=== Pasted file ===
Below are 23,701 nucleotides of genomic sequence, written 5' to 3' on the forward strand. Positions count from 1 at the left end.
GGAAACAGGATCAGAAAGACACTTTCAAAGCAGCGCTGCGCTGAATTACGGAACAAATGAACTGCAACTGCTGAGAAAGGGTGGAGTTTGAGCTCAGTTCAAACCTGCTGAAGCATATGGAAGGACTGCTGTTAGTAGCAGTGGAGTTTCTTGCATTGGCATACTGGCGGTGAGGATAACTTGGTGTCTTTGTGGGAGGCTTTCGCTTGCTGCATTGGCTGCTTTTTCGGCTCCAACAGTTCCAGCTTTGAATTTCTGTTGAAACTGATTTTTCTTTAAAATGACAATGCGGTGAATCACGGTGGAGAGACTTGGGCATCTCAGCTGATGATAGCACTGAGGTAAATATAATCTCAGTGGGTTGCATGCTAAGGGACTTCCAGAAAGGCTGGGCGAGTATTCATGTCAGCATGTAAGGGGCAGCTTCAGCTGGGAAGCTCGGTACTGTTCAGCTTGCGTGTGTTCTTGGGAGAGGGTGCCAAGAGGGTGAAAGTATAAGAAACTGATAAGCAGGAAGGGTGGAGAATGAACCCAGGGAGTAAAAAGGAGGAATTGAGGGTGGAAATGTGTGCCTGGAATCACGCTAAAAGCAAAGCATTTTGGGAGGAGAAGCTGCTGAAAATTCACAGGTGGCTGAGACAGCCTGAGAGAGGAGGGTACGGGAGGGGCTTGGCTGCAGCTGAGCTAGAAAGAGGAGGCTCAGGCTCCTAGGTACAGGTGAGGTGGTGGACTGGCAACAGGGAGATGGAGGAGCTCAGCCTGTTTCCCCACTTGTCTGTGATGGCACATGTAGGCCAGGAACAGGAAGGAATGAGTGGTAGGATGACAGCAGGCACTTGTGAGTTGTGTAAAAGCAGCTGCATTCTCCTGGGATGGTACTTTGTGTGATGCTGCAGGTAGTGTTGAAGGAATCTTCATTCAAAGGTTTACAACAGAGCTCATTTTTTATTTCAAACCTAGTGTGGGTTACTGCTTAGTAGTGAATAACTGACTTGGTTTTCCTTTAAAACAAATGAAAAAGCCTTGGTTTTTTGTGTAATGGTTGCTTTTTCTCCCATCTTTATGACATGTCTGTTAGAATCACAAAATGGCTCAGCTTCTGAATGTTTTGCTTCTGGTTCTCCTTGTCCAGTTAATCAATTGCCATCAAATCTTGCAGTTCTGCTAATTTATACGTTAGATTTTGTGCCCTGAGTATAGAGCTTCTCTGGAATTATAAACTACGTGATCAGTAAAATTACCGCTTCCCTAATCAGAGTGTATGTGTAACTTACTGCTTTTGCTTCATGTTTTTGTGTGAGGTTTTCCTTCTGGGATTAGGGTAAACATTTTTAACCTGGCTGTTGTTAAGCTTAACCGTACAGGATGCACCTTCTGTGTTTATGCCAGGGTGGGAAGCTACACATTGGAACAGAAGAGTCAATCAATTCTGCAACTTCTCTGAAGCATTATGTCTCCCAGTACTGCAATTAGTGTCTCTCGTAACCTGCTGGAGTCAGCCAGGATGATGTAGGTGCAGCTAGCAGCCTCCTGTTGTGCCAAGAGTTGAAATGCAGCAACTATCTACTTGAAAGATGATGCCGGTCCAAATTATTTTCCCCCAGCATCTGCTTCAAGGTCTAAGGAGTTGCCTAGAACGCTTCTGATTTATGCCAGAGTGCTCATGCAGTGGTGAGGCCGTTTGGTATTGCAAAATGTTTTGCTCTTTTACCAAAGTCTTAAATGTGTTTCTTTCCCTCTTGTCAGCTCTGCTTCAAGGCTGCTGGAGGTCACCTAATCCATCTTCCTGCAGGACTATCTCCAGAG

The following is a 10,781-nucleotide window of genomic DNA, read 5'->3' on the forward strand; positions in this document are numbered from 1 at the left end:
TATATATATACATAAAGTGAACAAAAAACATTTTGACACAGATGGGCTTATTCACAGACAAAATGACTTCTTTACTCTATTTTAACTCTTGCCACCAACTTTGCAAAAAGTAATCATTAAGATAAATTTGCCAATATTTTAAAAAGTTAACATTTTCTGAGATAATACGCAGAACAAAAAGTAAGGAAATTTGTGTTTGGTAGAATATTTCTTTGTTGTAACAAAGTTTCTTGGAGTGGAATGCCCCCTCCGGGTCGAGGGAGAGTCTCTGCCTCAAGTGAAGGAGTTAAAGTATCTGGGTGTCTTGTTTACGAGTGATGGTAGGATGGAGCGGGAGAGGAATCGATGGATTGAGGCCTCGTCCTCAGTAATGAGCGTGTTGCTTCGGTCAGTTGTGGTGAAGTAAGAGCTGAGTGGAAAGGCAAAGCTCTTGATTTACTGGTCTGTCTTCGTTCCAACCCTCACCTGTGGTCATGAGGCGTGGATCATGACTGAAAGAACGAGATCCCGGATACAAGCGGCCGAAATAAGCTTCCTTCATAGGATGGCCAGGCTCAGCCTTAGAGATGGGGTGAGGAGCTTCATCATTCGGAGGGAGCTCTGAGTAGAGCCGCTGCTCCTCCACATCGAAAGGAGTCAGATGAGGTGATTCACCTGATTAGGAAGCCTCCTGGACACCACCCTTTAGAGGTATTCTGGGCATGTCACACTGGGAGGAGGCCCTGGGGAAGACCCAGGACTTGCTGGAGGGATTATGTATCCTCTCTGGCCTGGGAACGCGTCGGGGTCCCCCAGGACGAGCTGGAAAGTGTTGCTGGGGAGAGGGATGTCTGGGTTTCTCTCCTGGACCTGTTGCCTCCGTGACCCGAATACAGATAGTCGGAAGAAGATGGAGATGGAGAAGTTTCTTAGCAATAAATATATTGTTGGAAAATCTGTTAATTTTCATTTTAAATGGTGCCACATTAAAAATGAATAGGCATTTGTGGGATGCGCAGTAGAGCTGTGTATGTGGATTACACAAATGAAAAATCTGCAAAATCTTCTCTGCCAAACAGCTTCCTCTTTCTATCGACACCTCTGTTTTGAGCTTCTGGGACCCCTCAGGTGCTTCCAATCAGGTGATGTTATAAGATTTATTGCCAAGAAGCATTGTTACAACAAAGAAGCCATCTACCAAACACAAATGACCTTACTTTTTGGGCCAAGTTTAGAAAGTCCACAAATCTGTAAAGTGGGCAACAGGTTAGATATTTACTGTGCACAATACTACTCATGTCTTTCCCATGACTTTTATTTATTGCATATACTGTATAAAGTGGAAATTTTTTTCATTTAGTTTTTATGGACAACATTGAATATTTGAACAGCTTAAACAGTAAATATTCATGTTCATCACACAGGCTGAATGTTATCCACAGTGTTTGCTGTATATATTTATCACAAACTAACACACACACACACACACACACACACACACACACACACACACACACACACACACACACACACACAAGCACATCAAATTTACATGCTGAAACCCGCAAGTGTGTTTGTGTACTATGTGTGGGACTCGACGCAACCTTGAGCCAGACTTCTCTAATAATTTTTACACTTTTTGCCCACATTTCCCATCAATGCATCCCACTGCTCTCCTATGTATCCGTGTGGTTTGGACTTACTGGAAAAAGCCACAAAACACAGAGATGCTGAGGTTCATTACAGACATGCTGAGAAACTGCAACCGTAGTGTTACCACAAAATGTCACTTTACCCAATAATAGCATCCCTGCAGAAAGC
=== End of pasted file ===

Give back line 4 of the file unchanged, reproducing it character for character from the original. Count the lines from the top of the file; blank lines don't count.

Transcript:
TATATATATACATAAAGTGAACAAAAAACATTTTGACACAGATGGGCTTATTCACAGACAAAATGACTTCTTTACTCTATTTTAACTCTTGCCACCAACTTTGCAAAAAGTAATCATTAAGATAAATTTGCCAATATTTTAAAAAGTTAACATTTTCTGAGATAATACGCAGAACAAAAAGTAAGGAAATTTGTGTTTGGTAGAATATTTCTTTGTTGTAACAAAGTTTCTTGGAGTGGAATGCCCCCTCCGGGTCGAGGGAGAGTCTCTGCCTCAAGTGAAGGAGTTAAAGTATCTGGGTGTCTTGTTTACGAGTGATGGTAGGATGGAGCGGGAGAGGAATCGATGGATTGAGGCCTCGTCCTCAGTAATGAGCGTGTTGCTTCGGTCAGTTGTGGTGAAGTAAGAGCTGAGTGGAAAGGCAAAGCTCTTGATTTACTGGTCTGTCTTCGTTCCAACCCTCACCTGTGGTCATGAGGCGTGGATCATGACTGAAAGAACGAGATCCCGGATACAAGCGGCCGAAATAAGCTTCCTTCATAGGATGGCCAGGCTCAGCCTTAGAGATGGGGTGAGGAGCTTCATCATTCGGAGGGAGCTCTGAGTAGAGCCGCTGCTCCTCCACATCGAAAGGAGTCAGATGAGGTGATTCACCTGATTAGGAAGCCTCCTGGACACCACCCTTTAGAGGTATTCTGGGCATGTCACACTGGGAGGAGGCCCTGGGGAAGACCCAGGACTTGCTGGAGGGATTATGTATCCTCTCTGGCCTGGGAACGCGTCGGGGTCCCCCAGGACGAGCTGGAAAGTGTTGCTGGGGAGAGGGATGTCTGGGTTTCTCTCCTGGACCTGTTGCCTCCGTGACCCGAATACAGATAGTCGGAAGAAGATGGAGATGGAGAAGTTTCTTAGCAATAAATATATTGTTGGAAAATCTGTTAATTTTCATTTTAAATGGTGCCACATTAAAAATGAATAGGCATTTGTGGGATGCGCAGTAGAGCTGTGTATGTGGATTACACAAATGAAAAATCTGCAAAATCTTCTCTGCCAAACAGCTTCCTCTTTCTATCGACACCTCTGTTTTGAGCTTCTGGGACCCCTCAGGTGCTTCCAATCAGGTGATGTTATAAGATTTATTGCCAAGAAGCATTGTTACAACAAAGAAGCCATCTACCAAACACAAATGACCTTACTTTTTGGGCCAAGTTTAGAAAGTCCACAAATCTGTAAAGTGGGCAACAGGTTAGATATTTACTGTGCACAATACTACTCATGTCTTTCCCATGACTTTTATTTATTGCATATACTGTATAAAGTGGAAATTTTTTTCATTTAGTTTTTATGGACAACATTGAATATTTGAACAGCTTAAACAGTAAATATTCATGTTCATCACACAGGCTGAATGTTATCCACAGTGTTTGCTGTATATATTTATCACAAACTAACACACACACACACACACACACACACACACACACACACACACACACACACACACACACACACACAAGCACATCAAATTTACATGCTGAAACCCGCAAGTGTGTTTGTGTACTATGTGTGGGACTCGACGCAACCTTGAGCCAGACTTCTCTAATAATTTTTACACTTTTTGCCCACATTTCCCATCAATGCATCCCACTGCTCTCCTATGTATCCGTGTGGTTTGGACTTACTGGAAAAAGCCACAAAACACAGAGATGCTGAGGTTCATTACAGACATGCTGAGAAACTGCAACCGTAGTGTTACCACAAAATGTCACTTTACCCAATAATAGCATCCCTGCAGAAAGC